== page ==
Lecturers

Allen Lok Fun Luen

Posted date: Tue Jul 05 08:00:00 SGT 2016 Tue Jul 05 08:00:00 SGT 2016

Classroom Management and Instructional Delivery for Large Groups - An Overview of Strategies in Institutes of Higher Learning

This article outlines some of the methods that are useful in overcoming the challenges in teaching large classes. These methods include using simple teaching and a variety of information technologies to enhance the learning environment. 
 
Large classes are most often taught by an instructor lecturing to a sizeable group of students, creating a situation that can sometimes be ineffective, inefficient and unfulfilling for both students and instructors.
 
An article in (Aagard, Bowen & Olesova, 2010) a journal dedicated to exploring how technology can best be implemented in the classroom, explained how the major problems with large class teaching have remained the same for decades.
 
  • Large space - Lectures usually take place in a large room/lecture theatre, and interaction does not feel personal because the instructor is so far away. Tight rows also make group discussions rather difficult.
  • Isolation - Lectures are usually full of people, perhaps with many strangers around, creating a sense for students that what they say and do doesn’t really matter, leading them to care less about seemingly small distractions (i.e. like talking to a neighbour, reading a newspaper/magazine or texting/playing games on the phone), and creating an inhibition about participating in front of a large audience.
  • Group size - The sheer number of students makes discussion during a regular lecture that includes everyone (or everyone willing to chime in) almost near to impossible.
  • Sage on the stage - The instructor appears impersonal, remote and inaccessible. The communication gap between the students and the instructor feels (and may be) very real.
  • Theatre setting - A seating arrangement that feels more like a theatre than a class induces student passivity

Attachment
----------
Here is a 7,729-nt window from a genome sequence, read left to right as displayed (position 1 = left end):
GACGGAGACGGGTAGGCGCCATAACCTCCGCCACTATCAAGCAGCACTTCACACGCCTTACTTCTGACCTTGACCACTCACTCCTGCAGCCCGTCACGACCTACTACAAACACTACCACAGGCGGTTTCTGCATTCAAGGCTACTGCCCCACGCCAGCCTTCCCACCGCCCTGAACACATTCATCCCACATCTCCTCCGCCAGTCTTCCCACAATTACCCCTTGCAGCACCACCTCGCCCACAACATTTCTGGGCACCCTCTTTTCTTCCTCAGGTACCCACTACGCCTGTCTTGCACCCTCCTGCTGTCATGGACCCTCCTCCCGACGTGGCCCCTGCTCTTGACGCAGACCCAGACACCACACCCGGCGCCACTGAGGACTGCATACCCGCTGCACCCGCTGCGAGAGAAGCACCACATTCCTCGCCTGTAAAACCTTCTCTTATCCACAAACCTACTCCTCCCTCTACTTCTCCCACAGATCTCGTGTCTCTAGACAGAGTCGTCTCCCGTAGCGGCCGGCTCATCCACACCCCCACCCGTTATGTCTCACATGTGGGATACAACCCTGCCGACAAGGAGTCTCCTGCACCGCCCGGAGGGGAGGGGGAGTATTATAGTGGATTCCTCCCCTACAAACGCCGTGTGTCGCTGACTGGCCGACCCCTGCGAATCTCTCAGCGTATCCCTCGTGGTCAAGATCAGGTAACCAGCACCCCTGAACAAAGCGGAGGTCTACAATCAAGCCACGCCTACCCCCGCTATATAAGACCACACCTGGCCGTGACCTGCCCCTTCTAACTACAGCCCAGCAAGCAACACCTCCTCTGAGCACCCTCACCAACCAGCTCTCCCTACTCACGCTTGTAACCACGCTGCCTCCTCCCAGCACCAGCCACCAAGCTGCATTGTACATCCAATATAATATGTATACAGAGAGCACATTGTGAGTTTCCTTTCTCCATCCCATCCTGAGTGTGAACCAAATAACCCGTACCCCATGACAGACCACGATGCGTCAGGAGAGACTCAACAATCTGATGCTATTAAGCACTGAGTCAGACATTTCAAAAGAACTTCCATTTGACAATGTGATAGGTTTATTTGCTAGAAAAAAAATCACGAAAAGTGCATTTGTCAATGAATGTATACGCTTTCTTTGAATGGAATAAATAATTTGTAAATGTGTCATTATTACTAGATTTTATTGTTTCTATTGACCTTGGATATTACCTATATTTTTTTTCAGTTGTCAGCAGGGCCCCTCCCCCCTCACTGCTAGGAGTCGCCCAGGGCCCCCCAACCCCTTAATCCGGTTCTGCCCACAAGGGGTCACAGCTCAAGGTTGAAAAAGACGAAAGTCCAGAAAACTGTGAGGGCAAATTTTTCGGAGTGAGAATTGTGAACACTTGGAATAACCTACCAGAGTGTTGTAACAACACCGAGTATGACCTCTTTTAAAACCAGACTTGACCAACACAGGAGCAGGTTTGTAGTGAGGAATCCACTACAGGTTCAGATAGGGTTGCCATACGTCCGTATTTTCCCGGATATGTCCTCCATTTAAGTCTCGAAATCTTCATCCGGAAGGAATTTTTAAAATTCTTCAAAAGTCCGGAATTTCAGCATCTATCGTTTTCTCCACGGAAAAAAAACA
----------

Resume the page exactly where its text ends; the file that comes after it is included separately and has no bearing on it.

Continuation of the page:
The main objectives for instructors teaching large classes are to make the class seem smaller than it is, encourage students to participate, and make themselves accessible to the students. Basically, instructors must transform what is naturally a passive learning environment, where the instructors lecture at the students, into a place where students can practice active learning and become individually engaged in the class (Allen & Tanner, 2005).
 
In large classes it is important to cultivate student-instructor interaction so as to create an environment where the instructors are accessible and students also feel comfortable communicating with them. It is vital for the instructor to appear approachable in large classes. Build rapport with the students, and recognise the individuality of each student. Move among the students when conducting lectures in a large lecture theatre. Increase student access to instructor by getting to class early to listen to their questions, comments or even complaints.
 
Below are some of the key findings on strategies that some universities had adopted for teaching large classes. The University of California-Berkeley provides a set of guidelines for instructors on how to organise for large classes (Gross Davis, 1993):